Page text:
The issue presented is whether the contemporaneous record of the alien advisement given during a plea colloquy, as required by G.L. c. 278, s. 29D, con be adequately reconstructed solely from the trial judge's statement of his customary practice. We hold that it can.
The defendant appealed from the denial of his motion to vacate his plea of guilty to murder in the second degree, in which his sole claim was the judge's failure to give the alien advisement. We granted his application for direct appellate review.
A transcript of the plea colloquy could not be obtained, and neither the judge, the defendant's trial counsel, nor the prosecutor had any specific recollection of the plea colloquy. The motion judge, who was also the trial judge, filed a memorandum indicating that, since 1980, his practice when conducting a plea colloquy has been to advise a defendant that, if "you are not a United States citizen, you should know that pleading guilty may cause you to be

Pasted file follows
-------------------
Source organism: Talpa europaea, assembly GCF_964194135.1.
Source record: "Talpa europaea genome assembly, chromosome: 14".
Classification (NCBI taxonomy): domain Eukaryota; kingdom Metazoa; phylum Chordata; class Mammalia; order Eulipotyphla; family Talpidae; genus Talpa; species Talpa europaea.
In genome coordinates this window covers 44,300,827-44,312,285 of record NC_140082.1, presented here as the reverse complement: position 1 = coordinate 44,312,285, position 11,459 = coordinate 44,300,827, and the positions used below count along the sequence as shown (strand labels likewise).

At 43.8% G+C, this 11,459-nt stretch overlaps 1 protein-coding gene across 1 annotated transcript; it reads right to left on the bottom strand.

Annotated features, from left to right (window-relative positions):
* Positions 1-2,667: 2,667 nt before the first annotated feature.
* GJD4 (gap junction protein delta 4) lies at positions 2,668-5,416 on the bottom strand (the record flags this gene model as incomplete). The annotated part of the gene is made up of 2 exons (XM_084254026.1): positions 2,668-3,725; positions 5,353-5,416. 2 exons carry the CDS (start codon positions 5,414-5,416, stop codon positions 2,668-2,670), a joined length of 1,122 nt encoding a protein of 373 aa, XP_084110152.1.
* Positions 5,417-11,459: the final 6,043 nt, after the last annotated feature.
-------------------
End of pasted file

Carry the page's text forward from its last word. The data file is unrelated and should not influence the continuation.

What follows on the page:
deported, to be denied naturalization, or to be denied entry into the United States, all in accordance with the laws of the United States."
"[A] judge's reliance on his 'customary practice in taking guilty pleas,' [is a] legitimate means of reconstructing a record of the plea hearing." Commonwealth v. Rzepphiewski, 431 Mass. 48 , 54 (2000), quoting Commonwealth v. Quinones, 414 Mass. 423 , 432-433 & n.7 (1993). The record was thus reconstructed, and it adequately established that the defendant received the alien advisement conformably with s.29D. There was no error.
The denial of the defendant's motion to vacate his guilty plea is affirmed.
Nancy A. Dolberg for the defendant.
Loretta M. Lillios, Assistant District Attorney, for the Commonwealth.